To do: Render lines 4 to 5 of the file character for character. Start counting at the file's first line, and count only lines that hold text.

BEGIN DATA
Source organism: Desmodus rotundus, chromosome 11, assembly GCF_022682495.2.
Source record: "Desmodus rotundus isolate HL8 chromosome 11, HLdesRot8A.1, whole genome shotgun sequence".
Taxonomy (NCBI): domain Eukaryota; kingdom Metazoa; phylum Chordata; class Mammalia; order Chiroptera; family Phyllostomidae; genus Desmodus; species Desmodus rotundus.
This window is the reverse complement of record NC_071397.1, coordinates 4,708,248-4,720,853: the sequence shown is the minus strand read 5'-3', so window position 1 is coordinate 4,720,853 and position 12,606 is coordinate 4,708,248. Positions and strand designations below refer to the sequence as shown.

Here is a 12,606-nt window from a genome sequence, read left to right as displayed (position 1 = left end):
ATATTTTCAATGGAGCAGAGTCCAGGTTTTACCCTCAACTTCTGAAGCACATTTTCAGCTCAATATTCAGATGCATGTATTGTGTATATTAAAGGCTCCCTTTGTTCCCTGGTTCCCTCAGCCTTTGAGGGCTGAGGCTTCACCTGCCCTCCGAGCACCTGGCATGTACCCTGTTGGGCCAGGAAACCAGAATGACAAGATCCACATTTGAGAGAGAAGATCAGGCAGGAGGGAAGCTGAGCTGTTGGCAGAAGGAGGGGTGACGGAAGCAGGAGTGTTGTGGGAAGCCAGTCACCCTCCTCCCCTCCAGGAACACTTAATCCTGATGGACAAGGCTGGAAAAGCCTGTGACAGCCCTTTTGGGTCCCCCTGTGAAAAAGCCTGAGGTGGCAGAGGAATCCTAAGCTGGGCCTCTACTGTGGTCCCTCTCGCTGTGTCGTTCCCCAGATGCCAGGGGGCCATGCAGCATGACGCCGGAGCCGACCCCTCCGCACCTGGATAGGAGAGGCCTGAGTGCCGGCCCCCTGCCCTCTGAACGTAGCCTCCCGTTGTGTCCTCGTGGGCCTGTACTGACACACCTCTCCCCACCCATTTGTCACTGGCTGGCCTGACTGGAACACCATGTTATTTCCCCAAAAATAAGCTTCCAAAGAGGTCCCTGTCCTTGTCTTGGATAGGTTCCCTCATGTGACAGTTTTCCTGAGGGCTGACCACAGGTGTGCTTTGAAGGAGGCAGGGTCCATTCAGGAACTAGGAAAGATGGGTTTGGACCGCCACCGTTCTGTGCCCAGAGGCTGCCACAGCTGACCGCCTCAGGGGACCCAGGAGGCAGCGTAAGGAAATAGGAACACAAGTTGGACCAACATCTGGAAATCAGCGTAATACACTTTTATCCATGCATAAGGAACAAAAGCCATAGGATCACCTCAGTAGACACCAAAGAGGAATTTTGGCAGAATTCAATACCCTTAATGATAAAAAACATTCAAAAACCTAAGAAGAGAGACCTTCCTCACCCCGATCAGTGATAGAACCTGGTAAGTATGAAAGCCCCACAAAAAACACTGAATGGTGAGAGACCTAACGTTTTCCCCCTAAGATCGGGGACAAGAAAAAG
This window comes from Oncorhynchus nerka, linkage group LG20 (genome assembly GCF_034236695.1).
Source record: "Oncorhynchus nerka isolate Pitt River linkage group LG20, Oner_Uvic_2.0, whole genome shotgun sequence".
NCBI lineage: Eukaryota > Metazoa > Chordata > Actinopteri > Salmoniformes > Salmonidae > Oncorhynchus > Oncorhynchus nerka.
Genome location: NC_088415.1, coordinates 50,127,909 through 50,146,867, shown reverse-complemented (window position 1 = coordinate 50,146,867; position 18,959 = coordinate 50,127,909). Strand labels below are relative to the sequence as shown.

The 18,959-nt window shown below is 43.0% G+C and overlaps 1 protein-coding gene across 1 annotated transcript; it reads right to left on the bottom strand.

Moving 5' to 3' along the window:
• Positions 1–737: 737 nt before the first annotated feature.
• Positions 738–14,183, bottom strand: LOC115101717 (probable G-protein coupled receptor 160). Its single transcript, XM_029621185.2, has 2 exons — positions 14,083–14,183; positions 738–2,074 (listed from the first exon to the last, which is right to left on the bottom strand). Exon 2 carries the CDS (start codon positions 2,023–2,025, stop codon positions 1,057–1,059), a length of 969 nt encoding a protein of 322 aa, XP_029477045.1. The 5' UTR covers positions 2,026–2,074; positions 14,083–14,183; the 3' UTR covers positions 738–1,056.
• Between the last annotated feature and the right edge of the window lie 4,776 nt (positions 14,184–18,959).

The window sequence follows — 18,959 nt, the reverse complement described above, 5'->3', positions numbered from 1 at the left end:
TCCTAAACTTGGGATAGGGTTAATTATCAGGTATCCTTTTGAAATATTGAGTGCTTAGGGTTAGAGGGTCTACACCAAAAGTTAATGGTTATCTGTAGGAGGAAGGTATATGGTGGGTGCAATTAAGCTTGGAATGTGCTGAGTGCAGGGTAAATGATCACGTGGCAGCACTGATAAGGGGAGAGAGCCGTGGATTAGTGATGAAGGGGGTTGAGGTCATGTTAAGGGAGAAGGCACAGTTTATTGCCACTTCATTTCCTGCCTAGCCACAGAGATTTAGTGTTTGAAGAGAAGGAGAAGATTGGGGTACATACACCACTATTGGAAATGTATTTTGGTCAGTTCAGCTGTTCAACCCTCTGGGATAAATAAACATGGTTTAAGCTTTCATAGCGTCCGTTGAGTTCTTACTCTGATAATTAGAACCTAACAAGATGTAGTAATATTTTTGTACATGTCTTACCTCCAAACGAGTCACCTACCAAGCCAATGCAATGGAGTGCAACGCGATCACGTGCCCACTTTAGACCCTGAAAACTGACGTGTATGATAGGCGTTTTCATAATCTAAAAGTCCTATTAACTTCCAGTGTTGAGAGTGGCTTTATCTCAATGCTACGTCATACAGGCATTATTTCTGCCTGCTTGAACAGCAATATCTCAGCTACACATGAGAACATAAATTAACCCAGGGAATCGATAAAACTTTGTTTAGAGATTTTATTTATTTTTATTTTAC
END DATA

This window is the reverse complement of record NC_071397.1, coordinates 4,708,248-4,720,853: the sequence shown is the minus strand read 5'-3', so window position 1 is coordinate 4,720,853 and position 12,606 is coordinate 4,708,248. Positions and strand designations below refer to the sequence as shown.

Here is a 12,606-nt window from a genome sequence, read left to right as displayed (position 1 = left end):